In the early eighth century, Iberians and Armenians organized several unsuccessful revolts against the Arabs. In 735, the Arab commander Marwan ibn-Muhammad led another punitive expedition into Kartli, sacking Tbilisi and capturing the fortresses of Tsikhegoji and Sukhumi in western Georgia. He left such devastation and desolation in his wake that his nickname Murwan Qru (Murwan the Deaf, i.e. deaf to pleas) still survives in popular tradition. A new Arab emirate led by the amir of Tbilisi was established in Kartli. In addition to jizya and kharaj (tax on land) taxes, Georgians were forced to provide troops for the Arab armies and a labor force for various projects. Conversion to Islam was widely encouraged and Christianity persecuted, producing many Christian martyrs, including Abo Tbileli, Princes David and Constantine of Argveti. As the Arab dominance intensified, the Georgian and Armenian forces often united under the banner of Christianity. The amirs of Tbilisi eventually became powerful enough to defy the Abbasid caliphs for decades. The caliphs finally tried to restore their authority in Georgia and, in 853, a large Arab army led by Bogha al-Kabir (Bugha Turki) ravaged Kartli and sacked Tbilisi on 5 August. However, in 914, another Arab expedition under command of Abu al-Kasim failed in subduing Kartli and proved to be the last such attempt on the part of the Caliphate. With the Abbasid Caliphate gradually declining, several semi-independent principalities emerged on the territory of Georgia. The Kingdom of Abkhazia covered most of western Georgia, the Bishopric of Kakheti and Principality of Hereti rose in the east and Tao Klarjeti dominion in the southwest.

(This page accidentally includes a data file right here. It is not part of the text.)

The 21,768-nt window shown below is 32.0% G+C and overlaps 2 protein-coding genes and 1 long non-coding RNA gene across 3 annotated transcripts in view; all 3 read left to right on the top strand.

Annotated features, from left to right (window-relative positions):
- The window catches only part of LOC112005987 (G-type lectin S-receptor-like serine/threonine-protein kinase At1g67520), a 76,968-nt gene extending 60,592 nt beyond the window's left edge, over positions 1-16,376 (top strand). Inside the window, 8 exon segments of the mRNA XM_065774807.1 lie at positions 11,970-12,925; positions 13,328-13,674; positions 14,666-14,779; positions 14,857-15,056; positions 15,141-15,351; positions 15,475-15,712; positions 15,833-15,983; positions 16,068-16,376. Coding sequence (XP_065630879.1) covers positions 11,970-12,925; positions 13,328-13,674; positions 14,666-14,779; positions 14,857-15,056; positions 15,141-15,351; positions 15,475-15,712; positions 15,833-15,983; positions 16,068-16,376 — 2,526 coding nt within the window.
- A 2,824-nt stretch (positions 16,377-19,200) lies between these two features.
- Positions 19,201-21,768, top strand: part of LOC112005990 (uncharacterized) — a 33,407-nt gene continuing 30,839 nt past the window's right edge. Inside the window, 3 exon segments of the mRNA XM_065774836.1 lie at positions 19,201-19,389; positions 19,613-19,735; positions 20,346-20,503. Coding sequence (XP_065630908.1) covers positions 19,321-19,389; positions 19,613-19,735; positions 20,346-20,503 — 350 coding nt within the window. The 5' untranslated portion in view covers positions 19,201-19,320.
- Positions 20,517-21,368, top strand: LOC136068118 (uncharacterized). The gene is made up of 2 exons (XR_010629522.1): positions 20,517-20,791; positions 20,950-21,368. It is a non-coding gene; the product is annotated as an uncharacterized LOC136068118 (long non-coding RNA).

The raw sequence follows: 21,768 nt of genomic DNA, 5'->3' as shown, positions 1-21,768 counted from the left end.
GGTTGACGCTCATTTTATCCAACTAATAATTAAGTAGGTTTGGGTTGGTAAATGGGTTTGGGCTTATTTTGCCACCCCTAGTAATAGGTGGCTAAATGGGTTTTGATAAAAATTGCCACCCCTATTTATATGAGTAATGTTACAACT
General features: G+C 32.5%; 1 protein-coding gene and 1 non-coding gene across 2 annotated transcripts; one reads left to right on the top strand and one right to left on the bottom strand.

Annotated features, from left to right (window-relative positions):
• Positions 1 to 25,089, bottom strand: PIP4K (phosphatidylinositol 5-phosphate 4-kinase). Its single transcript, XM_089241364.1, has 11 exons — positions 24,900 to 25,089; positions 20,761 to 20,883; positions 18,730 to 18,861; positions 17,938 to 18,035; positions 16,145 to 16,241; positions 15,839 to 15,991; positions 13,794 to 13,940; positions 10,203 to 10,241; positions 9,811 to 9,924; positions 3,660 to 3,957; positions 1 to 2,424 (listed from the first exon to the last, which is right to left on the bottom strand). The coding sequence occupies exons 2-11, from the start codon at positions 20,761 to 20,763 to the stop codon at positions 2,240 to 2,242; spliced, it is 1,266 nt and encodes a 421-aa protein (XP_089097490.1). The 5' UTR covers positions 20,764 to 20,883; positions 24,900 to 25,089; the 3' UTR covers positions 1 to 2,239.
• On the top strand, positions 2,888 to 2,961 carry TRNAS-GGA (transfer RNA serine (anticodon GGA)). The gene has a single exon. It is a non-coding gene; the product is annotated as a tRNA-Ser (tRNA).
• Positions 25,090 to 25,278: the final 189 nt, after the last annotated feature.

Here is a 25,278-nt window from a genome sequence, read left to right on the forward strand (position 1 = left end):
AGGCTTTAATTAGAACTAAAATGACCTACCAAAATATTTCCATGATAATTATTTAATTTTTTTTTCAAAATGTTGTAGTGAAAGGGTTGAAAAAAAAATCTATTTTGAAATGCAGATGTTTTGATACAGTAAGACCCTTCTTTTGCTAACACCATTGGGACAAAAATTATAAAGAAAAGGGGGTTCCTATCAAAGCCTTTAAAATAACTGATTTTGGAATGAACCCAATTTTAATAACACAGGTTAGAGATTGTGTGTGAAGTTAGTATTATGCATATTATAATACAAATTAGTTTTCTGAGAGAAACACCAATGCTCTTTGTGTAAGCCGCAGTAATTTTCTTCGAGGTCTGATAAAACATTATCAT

Of the emerging Georgian principalities, Tao (known as Tao-Klarjeti in Georgian sources) proved to be the most important by far. Ruled by the Bagration (Bagrationi) princely family, Tao gradually expanded its sphere of influence. In the second half of the 10th century, during the rule of one of its greatest princes, David Curopalates, Tao turned into a large and powerful principality, whose borders reached Lake Van. The growth and consolidation of this realm contributed to closer cultural and economic ties with other kingdoms and principalities. The might of the new Georgian principality was clearly demonstrated in 979, when the Byzantine Emperor Basil, facing a large rebellion, appealed for help to David Curopalates. A Georgian expeditionary corps under Tornike Eristavi defeated the insurgents and restored authority to the emperor. Throughout his reign, David Curopalates pursued his great design of the political unification of Georgia. Supported by Ioane Marushisdze, a powerful eristavi of Kartli, he succeeded in having his grandson Bagrat placed on the throne of Kartli in 975 and of Abkhazia in 978. Following David’s death in 1001, King Bagrat III inherited Tao and later annexed Kakheti and Hereti in 1008-1010, thereby uniting eastern and western Georgia into a single state with a capital in Kutaisi. The united kingdom of Georgia was born.